Orson Welles

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Stanley Kauffmann

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[In the restored version] Welles's Macbeth is now a bold, exciting, innovative film.

It is not Shakespeare's Macbeth. I'm not going to reopen the old critical hassle of whether or not there is an ideal Macbeth …; I simply tell again the beads of my Shakespeare-on-film rosary: no film of a Shakespeare play can be that play….

But Welles knew all this…. [It's] no surprise that his Macbeth has often been called expressionist. But in aesthetic terms, the most striking aspect of this restored film is Welles's apparently quite conscious attempt to fuse a third form out of theater and film. (p. 24)

[Most] of the standard objections to this film seem to me to miss the point. It's been dubbed the "papier-mâché" Macbeth because of its sets, it's been castigated for its obvious studio lighting. These strictures, and more, grow out of the belief that film automatically equals realism; and they grow out of hunger for the same kinds of cinematic virtuosity that Welles had shown in Citizen Kane and The Magnificent Ambersons, a poetic realism so prodigally inventive that it's almost as if he was making the first films ever and the world was lucky that the terrain was being discovered by a young man with genius.

In Macbeth he is moving past realism…. The film settings are meant to look like settings, the way they would in a symbolic stage production. The lighting and photography are meant to evoke the atmosphere of the theater…. The lighting of Macbeth, in most shots, surrounds the subjects with the magic air that surrounds theater actors in nonrealistic stage lighting, that strange feeling of the consecration of space. In Macbeth there is very little sense that Welles is trying to show that film can take things from the theater and do them better; he is taking from the theater and film and trying to do something else, to blend them, to give us a theater experience through film and vice versa, and therefore something different from a usual theater or film experience. (pp. 24-5)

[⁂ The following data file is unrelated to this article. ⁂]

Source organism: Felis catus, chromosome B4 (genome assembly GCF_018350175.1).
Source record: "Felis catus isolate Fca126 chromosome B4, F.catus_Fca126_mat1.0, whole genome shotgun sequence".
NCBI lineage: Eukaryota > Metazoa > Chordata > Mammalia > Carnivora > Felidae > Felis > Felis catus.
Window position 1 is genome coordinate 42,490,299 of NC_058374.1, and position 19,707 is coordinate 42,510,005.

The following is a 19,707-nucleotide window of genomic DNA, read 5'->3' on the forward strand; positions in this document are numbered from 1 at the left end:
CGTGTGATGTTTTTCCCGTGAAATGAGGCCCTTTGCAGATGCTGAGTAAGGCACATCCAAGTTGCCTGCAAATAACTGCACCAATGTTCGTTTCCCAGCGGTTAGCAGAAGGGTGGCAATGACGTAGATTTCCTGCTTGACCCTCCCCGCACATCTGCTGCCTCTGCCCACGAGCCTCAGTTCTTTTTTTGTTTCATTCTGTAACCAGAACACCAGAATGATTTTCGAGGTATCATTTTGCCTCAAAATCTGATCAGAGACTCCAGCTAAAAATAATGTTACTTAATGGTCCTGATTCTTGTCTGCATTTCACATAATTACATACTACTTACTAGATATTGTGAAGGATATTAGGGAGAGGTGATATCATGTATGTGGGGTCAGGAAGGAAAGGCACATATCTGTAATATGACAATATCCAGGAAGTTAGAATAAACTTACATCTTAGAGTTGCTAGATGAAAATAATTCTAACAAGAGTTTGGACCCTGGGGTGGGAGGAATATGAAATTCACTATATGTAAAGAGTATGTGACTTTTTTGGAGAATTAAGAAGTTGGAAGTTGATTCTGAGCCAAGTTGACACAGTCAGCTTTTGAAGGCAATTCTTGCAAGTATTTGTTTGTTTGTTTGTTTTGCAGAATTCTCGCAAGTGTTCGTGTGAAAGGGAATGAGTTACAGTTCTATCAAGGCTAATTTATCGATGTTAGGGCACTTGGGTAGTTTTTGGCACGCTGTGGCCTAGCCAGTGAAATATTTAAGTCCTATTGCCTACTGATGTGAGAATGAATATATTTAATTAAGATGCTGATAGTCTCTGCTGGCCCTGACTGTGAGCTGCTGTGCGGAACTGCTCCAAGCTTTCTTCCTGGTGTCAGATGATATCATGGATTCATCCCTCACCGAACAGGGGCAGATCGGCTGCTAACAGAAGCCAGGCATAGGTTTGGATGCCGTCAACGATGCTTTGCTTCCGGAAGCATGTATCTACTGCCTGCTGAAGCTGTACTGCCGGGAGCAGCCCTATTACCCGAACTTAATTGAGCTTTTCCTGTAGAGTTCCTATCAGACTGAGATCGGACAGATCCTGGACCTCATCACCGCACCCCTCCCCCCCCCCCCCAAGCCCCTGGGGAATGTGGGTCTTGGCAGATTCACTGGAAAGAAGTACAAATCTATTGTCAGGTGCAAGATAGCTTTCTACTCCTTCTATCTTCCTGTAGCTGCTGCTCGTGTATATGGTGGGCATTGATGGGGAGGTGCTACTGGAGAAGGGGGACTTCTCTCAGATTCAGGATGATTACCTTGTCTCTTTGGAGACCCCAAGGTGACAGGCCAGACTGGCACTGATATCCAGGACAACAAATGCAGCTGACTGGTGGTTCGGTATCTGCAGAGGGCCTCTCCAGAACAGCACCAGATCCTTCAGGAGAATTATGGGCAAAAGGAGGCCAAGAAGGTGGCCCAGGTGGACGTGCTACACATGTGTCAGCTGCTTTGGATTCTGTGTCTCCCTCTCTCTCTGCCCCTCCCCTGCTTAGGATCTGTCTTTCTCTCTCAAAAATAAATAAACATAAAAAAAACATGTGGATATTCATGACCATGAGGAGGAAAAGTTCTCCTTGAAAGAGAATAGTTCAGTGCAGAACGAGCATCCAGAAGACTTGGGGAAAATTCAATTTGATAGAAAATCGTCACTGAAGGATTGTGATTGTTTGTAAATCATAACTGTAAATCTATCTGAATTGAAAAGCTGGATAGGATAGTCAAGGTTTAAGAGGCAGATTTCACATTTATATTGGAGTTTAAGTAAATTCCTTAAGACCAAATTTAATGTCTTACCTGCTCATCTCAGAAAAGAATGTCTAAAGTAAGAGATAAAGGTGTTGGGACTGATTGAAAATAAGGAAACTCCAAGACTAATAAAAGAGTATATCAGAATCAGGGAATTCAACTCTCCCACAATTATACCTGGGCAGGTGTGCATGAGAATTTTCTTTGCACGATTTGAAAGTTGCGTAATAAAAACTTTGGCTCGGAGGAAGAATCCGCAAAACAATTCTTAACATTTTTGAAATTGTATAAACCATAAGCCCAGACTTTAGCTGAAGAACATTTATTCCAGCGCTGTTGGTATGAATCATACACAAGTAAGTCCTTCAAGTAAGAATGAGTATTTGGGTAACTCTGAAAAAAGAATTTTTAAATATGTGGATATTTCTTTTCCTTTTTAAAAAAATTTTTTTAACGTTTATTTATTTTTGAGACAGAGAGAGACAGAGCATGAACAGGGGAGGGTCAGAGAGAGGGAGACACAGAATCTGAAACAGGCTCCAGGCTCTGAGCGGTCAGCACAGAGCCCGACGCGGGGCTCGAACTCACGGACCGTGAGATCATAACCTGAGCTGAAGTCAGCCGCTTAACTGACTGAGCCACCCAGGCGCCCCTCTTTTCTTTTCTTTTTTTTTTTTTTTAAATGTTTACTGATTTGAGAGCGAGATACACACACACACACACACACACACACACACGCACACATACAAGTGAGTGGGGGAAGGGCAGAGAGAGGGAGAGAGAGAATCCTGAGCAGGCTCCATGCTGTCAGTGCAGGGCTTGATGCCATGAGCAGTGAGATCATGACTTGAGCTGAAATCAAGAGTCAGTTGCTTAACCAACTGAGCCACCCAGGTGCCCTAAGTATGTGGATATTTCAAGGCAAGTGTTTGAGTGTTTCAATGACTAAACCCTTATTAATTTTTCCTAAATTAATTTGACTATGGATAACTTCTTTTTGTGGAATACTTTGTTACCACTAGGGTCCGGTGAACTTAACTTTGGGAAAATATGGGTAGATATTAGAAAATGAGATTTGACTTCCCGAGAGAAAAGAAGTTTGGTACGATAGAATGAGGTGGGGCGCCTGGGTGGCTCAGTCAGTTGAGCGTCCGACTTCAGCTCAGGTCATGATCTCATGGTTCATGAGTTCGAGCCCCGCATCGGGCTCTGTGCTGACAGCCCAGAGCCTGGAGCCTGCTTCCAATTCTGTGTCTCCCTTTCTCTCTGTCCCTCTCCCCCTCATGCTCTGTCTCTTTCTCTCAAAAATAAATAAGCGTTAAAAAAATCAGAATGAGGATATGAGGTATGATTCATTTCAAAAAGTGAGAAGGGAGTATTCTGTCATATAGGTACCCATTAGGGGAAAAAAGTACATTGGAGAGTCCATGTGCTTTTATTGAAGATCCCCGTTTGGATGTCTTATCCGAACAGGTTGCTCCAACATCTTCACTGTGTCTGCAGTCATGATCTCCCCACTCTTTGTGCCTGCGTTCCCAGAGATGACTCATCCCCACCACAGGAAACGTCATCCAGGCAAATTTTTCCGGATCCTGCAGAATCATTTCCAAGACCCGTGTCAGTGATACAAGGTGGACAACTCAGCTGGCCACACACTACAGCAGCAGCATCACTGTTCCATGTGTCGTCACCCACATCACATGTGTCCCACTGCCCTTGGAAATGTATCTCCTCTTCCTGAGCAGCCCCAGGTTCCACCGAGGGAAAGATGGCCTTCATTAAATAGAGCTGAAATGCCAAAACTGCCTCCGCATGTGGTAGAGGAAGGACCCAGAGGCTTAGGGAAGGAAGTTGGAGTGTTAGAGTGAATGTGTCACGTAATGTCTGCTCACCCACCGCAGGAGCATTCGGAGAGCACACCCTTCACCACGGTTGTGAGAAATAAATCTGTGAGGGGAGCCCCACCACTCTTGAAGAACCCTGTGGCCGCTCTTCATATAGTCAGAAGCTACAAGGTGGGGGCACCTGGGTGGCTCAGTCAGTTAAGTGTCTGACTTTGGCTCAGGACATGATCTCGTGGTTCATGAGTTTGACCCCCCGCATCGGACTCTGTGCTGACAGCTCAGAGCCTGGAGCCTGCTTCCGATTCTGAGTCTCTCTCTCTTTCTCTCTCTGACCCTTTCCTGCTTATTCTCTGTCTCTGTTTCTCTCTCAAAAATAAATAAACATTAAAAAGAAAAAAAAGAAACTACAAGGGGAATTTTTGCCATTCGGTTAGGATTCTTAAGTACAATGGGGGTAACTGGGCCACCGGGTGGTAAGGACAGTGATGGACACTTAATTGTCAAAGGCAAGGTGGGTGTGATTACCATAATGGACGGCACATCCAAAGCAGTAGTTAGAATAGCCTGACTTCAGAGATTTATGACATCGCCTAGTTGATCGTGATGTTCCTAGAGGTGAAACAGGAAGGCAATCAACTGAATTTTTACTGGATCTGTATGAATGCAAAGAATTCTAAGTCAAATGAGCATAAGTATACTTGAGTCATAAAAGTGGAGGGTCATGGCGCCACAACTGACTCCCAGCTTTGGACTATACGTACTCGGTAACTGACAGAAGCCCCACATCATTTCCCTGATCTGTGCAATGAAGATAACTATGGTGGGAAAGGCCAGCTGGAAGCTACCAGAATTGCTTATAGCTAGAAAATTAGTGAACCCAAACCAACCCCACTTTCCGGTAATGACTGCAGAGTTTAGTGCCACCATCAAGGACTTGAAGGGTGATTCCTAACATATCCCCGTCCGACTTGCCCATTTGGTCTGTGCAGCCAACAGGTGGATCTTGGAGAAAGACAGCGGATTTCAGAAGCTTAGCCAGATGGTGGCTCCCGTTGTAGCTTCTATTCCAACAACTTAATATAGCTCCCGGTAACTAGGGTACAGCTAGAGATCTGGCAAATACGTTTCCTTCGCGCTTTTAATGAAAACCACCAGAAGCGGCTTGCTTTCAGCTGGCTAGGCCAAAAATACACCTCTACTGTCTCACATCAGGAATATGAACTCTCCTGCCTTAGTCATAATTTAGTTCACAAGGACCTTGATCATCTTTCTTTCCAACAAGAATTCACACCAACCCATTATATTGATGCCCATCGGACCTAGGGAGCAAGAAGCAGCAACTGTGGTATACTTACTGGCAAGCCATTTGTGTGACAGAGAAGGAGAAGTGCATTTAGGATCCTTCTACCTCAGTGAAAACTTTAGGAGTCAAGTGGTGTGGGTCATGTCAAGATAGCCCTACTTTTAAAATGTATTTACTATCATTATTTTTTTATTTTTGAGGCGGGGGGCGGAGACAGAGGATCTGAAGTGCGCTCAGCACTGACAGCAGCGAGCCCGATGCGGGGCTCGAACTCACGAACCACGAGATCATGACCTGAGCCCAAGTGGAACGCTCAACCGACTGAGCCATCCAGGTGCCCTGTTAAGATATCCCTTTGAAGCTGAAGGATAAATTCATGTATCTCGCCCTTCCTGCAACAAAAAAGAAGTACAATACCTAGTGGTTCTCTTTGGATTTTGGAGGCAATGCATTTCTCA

With this general look of things, Welles has also worked for flowing motion. Whenever possible, a scene is led by the camera and the actors' movement into the next scene…. It's easy to say that Welles was going after the fluency of the Elizabethan stage, the speed that was such a big part of Granville Barker's theory of Shakespeare production, but doing it on film is more daring than on stage. On film it doesn't obey its medium, it challenges. It underscores artifice, rather than intensifying film realism….

In his union of theater and film—neither filmed play nor stagy film but an aesthetic union—Welles is using ideas as revolutionary as those in Kane, though surely they have had much less influence…. The difference here from the theater is in the greater immediacy of that internal reality—a face, or some faces, sometimes as the whole of what we see; the voice-over soliloquies drifting up from inside; the almost palpable increase in envelopment by inner states. (p. 25)

Stanley Kauffmann, "Restored and Revisited" (reprinted by permission of Brandt & Brandt Literary Agents, Inc.; copyright © 1980 by Stanley Kauffmann), in The New Republic, Vol. 183, No. 4, July 26, 1980, pp. 24-5.

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